So who do you think is on the quarterdeck when Whatduck makes his appearance? You guessed it … Ensign Church, and he is furious. The only problem is that the zoo-keepers have arrived with a TV news crew in tow. So Ensign Church quickly changes his demeanor and now pretends to know and love the duck and reaches down to pet the cute little creatures head. Whatduck is not fooled by this supposed change of heart and reaches up and bites Ensign Church on the finger.
Someone is concerned about poor Ensign Church’s finger and asked if he’s ok. “I’m bleeding just a bit, but I’m ok” he says, at which point he is placed under medical quarantine for two weeks. Whatduck’s final revenge!
So let me change gears and tell a few of my own stories and experiences.
In boot camp I became one of the privileged few because I had a year of college. I and several others also having a bit of college, were made Recruit Petty Officers. These were cushy jobs, and all we had to do was to lord it over those lesser guys that had no college. Well of course this skinny little kid put on a lot of weight, mostly in the head as it swelled and swelled with self importance. After boot camp I went to an A school where I learned a bit about my next job as a Fire Control Technician. (FT)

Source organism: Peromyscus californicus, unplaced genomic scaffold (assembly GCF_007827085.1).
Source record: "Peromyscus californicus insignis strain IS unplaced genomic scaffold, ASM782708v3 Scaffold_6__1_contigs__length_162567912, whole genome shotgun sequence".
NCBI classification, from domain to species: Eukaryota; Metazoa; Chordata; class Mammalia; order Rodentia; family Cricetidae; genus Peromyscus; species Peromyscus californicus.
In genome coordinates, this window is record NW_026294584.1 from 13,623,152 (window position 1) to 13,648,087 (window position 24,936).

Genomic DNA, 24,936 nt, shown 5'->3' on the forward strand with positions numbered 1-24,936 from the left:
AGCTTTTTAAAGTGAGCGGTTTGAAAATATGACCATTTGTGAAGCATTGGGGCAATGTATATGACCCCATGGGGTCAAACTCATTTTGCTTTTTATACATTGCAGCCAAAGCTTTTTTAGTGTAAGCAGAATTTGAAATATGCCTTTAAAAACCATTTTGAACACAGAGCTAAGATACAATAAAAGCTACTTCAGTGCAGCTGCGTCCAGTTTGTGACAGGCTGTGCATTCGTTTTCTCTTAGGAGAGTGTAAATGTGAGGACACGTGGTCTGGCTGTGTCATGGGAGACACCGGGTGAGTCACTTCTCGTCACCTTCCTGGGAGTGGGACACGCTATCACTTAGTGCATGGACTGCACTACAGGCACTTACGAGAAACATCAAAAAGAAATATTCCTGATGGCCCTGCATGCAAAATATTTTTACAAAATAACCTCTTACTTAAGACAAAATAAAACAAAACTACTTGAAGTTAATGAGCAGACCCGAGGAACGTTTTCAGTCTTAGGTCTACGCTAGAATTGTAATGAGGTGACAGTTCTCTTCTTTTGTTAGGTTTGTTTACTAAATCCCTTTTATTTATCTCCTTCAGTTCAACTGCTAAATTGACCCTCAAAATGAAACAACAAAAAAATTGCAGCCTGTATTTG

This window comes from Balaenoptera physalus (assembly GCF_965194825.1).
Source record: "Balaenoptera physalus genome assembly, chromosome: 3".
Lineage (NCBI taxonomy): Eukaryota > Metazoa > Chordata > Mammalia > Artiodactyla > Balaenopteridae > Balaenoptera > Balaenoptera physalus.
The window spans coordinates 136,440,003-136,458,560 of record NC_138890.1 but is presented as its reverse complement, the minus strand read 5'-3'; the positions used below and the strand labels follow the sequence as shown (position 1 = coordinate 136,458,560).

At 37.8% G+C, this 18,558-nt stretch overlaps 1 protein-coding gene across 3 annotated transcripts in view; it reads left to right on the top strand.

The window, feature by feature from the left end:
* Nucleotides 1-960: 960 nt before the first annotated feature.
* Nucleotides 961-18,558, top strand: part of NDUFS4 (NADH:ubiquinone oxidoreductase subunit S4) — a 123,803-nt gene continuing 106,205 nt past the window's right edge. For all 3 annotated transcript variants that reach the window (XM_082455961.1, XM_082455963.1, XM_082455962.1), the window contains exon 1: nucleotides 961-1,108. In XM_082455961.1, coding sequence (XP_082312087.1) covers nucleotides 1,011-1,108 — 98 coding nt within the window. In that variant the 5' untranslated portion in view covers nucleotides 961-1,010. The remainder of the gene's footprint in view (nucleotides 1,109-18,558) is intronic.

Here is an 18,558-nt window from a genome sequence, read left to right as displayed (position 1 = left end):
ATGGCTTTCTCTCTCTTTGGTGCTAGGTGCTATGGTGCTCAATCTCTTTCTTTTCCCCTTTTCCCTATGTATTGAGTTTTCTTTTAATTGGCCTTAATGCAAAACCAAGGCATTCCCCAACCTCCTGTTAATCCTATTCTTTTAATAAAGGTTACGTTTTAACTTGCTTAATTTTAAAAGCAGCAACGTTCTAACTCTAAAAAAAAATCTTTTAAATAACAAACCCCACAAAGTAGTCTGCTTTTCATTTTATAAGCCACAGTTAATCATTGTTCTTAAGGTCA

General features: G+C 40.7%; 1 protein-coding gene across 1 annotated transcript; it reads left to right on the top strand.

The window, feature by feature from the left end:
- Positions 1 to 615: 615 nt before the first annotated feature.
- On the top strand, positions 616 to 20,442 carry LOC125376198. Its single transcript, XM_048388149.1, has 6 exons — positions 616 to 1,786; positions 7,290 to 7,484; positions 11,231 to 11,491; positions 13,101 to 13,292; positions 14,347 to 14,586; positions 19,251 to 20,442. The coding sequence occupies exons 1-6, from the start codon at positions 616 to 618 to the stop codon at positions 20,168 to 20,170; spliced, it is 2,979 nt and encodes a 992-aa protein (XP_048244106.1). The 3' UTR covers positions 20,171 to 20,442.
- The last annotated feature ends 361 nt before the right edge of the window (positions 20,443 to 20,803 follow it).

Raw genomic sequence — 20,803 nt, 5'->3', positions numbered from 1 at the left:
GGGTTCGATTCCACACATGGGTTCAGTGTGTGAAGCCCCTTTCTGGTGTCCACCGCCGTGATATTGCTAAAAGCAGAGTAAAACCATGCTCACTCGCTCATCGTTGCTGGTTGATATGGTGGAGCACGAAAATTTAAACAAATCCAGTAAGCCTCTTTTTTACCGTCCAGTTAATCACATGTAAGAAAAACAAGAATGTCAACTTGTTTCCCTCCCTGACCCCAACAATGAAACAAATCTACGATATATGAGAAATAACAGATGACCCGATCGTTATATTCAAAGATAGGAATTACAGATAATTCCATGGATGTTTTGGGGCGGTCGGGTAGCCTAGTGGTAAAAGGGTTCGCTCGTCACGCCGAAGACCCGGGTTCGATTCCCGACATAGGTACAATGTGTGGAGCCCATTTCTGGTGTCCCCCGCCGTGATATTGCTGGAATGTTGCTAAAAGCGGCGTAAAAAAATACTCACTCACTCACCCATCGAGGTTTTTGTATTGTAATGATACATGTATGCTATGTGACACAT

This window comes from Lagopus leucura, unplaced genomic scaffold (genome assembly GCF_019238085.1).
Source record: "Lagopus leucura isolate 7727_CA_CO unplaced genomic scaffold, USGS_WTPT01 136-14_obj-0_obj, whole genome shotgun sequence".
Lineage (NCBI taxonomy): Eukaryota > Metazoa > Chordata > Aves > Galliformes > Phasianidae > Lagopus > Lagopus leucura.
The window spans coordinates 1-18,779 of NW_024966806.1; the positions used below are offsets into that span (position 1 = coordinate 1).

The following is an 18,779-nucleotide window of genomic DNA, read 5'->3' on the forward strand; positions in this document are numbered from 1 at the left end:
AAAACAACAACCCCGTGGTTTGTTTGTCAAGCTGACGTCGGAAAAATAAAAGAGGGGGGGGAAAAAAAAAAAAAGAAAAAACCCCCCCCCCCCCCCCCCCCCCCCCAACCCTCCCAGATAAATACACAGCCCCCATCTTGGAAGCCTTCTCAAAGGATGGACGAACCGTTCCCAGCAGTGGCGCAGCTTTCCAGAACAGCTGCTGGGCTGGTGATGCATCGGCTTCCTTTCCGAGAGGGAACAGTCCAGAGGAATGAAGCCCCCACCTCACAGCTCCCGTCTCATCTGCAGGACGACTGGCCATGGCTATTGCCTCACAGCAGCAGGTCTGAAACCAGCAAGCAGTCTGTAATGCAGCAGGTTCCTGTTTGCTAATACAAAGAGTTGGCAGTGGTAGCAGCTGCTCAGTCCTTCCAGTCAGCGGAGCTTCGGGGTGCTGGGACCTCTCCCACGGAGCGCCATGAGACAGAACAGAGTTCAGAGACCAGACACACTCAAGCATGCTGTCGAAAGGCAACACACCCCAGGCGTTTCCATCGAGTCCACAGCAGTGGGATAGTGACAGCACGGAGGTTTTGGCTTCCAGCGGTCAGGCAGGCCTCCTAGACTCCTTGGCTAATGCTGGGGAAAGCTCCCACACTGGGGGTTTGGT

So when I reported aboard the Porterfield as the new kid and still with the big head, I was greeted warmly (yea) and immediately sent down to the mess deck where I spent the next many months preparing for and cleaning up after the meals. And no, I was not a cook.
The hours were long, beginning in the wee hours before breakfast and ending after clean up of the evening meal. Gone were the cushy days of boot camp and school … this was the real Navy, and I was low man.
One night I was swabbing the deck and anxious to get out of there. I was doing a half-assed job of it and I knew it … more importantly the Master at Arms of the mess deck, a 3’rd class electrician named John Terrell knew it. If you remember Ken Norton, the guy that broke Mohamed Ali’s jaw, well Terrell was built a lot like Norton.
So Terrell and I went nose to nose, probably at least a half-second or so, before I found myself down on the deck (no … John did not hit me) with only a bucket, a sponge and a scouring pad. And I cleaned that entire deck corner to corner on my hands and knees.
In those minutes or hours of scouring that deck, my head somehow shrunk down to it’s former size and I learned a valuable lesson. I understood my place and I understood who was boss … and it wasn’t me. I cherish that experience because it helped me to grow up. And I respected Terrell for doing what needed to be done and have never held any grudge towards him … then or now.
Some sea stories: